Moving beyond merely monitoring employees' Internet use, many of the nation's largest companies are quietly assembling teams of computer investigators who specialize in covertly copying employees' hard drives and combing them for evidence of workplace wrongdoing.
These high-tech investigators employ tools and techniques that originally were devised for law enforcement to catch criminals but that are now spreading rapidly in the private sector at Microsoft, Disney, Boeing, Motorola, Fluor, Caterpillar and dozens of other major companies.
The development, little known outside the narrow community of corporate security experts, is sure to raise tensions over workplace privacy in an age when the lives of millions of workers are inextricably tied to their office computers.
Employers say that their rush into the field known as "computer forensics" is a matter of self-defense, that being able to retrieve computer evidence is essential to their ability to catch employees engaged in everything from spending too much time surfing the Internet to stealing company secrets.
"People don't always tell the truth about things," said Howard Schmidt, head of corporate security for Microsoft. Their computers, he said, usually do.
But others question the need of corporations to target unsuspecting employees with the same forensic technology that police agencies use to investigate criminals. Employees subject to such searches face a level of scrutiny they may never have imagined. Investigators acknowledge that searches of computer hard drives routinely turn up embarrassing details about workers' health problems, marital woes and financial difficulties.
"Pardon me for being a cynic," said Lewis Maltby, president of the National Work Rights Institute in New Jersey, "but I don't have total confidence in internal security teams to protect my privacy."
Forensic work is a mix of daring and digital excavation. Investigators often sneak out late at night or use various ruses to obtain "mirror" copies of employees' hard drives. Then they pore over the computers' contents in excruciating detail, searching caches that few users even know about and resurrecting deleted files.
A recent search at one of Southern California's largest assembly plants unfolded in typical fashion.
The investigator waited until midnight on a Sunday, when the plant was empty, its machinery motionless and thousands of computers had slipped into screen-saver slumber.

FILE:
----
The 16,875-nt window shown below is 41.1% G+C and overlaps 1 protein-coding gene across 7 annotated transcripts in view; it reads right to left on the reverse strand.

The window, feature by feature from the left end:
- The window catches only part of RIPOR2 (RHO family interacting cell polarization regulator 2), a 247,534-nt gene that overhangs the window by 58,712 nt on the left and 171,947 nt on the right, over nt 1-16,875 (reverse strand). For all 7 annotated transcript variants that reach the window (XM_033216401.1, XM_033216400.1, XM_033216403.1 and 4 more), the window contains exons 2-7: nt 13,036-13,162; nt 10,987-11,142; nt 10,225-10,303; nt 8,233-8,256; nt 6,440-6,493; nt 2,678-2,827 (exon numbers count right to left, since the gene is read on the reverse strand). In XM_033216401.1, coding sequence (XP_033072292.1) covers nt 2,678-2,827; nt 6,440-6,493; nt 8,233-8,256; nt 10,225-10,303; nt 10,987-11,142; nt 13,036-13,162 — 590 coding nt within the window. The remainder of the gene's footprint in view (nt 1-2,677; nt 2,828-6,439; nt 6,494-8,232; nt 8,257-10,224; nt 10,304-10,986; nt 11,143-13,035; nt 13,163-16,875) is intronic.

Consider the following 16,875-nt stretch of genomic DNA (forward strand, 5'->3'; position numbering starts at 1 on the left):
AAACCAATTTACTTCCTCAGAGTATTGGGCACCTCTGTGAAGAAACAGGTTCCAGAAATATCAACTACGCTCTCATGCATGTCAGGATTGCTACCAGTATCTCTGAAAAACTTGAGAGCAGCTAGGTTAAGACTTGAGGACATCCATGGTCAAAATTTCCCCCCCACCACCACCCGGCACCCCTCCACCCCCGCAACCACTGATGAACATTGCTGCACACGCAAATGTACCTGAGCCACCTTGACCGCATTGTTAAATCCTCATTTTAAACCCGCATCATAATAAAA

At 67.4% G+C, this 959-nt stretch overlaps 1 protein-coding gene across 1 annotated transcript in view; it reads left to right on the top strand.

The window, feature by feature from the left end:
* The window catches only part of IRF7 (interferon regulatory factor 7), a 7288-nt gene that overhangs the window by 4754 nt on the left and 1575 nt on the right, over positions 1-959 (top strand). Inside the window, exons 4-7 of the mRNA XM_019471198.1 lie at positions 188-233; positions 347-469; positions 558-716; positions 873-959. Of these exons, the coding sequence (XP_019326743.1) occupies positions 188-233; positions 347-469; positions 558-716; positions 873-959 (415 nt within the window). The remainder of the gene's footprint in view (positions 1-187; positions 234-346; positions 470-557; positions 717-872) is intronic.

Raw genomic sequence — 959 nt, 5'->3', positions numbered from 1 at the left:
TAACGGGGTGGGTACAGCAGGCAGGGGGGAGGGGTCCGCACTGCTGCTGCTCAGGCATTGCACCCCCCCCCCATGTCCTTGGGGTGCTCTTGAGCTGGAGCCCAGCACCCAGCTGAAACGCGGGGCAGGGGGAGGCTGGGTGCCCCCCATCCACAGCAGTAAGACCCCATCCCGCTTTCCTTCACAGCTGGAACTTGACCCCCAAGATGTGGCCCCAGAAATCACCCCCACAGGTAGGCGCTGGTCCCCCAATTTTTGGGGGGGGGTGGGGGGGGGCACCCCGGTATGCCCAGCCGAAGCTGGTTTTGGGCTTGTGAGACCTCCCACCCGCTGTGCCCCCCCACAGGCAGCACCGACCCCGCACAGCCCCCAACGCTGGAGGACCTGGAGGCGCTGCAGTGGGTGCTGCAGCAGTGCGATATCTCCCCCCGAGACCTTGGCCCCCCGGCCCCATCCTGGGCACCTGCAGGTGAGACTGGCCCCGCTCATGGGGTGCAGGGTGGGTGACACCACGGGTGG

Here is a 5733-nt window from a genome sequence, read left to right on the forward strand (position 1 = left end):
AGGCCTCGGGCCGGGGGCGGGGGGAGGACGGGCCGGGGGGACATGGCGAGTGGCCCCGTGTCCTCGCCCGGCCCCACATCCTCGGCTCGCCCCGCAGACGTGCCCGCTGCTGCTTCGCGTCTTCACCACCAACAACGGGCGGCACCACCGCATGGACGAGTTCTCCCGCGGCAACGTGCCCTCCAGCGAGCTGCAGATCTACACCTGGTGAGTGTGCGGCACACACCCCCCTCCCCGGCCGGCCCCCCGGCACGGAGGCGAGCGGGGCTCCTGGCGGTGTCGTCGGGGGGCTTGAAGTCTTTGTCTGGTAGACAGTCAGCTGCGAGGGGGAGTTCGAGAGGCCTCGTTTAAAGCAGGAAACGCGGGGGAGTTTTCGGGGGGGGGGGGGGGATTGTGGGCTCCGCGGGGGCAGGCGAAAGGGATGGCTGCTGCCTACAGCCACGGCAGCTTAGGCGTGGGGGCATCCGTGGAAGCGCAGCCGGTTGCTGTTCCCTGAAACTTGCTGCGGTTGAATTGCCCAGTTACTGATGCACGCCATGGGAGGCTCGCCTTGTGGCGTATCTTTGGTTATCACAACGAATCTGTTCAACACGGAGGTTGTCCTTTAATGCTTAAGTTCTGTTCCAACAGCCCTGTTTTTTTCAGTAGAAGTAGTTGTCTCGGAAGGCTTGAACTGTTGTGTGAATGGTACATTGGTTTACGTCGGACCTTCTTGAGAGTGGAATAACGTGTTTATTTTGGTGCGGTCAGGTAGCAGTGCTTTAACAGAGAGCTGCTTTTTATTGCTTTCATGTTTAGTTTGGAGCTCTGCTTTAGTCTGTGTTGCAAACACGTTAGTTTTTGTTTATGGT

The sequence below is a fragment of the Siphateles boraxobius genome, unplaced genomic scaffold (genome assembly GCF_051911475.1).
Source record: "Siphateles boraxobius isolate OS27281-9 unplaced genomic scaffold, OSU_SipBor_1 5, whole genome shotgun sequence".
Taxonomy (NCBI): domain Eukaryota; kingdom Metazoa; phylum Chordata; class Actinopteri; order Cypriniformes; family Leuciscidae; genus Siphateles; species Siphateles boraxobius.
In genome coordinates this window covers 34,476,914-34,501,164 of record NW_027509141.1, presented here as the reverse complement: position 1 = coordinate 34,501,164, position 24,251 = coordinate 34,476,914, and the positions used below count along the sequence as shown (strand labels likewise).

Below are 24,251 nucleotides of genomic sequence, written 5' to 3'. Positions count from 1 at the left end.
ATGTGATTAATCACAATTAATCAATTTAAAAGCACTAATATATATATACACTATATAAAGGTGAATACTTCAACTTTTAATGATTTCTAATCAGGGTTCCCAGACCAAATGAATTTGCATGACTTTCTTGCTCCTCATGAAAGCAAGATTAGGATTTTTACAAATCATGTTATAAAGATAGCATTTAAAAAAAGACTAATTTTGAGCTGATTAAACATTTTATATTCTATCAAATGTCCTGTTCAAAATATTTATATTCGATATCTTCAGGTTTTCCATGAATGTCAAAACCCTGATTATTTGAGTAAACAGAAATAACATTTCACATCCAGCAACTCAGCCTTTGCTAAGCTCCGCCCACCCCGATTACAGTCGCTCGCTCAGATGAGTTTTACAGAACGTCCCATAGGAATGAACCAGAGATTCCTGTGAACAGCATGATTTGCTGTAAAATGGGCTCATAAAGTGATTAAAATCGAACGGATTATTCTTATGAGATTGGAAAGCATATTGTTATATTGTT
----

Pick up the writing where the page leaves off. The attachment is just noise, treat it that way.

Stealing glances over his shoulder, he sat in front of the personal computer of a colleague who was likely home in bed. The detective spent half an hour making an exact copy of the hard drive, then retreated to an office lab. There, using an advanced new software program called Encase, he uncovered hundreds of pornographic images, more than enough to cost the worker his job.
"People don't realize that the computer records everything," said the company investigator, who spoke on condition of anonymity. "It's better than an eyewitness."
Surveillance Trend in Workplace
The rush into computer forensics is part of a broader surveillance trend in the American workplace. According to the American Management Assn., 45% of the nation's large companies electronically monitor their workers, up from 35% two years ago. And under federal law, companies have an almost unfettered right to do so.
Because workplace computers are considered company property, employers are free to examine their contents without restriction. In fact, only in Connecticut are companies even required to inform employees if their computer use is monitored. California Gov. Gray Davis has twice vetoed legislation that would have set a similar standard.
For years, many companies have kept logs of employees' Internet use and peeked into their e-mail. Now, corporate demand is rising for new types of surveillance software, from programs that record every keystroke to a new product from Raytheon called SilentRunner that spots suspicious clusters of activity on a company network.
Compared to other surveillance tools, forensics is more like a digital archeological dig. It involves sifting through a drive's contents for evidence and handling it so carefully that not a single byte is altered.
Digital Evidence Is Turned Up
The Times interviewed more than a dozen corporate security specialists about the growing use of computer forensics by leading American companies. Citing concerns about the secrecy of their work, the investigators would describe specific cases only on the condition that their names and companies not be identified.
The investigators said their searches often turn up troves of digital evidence that lead to employee discipline or dismissal for violations such as stealing business plans, submitting phony expense reports and stockpiling pornographic pictures.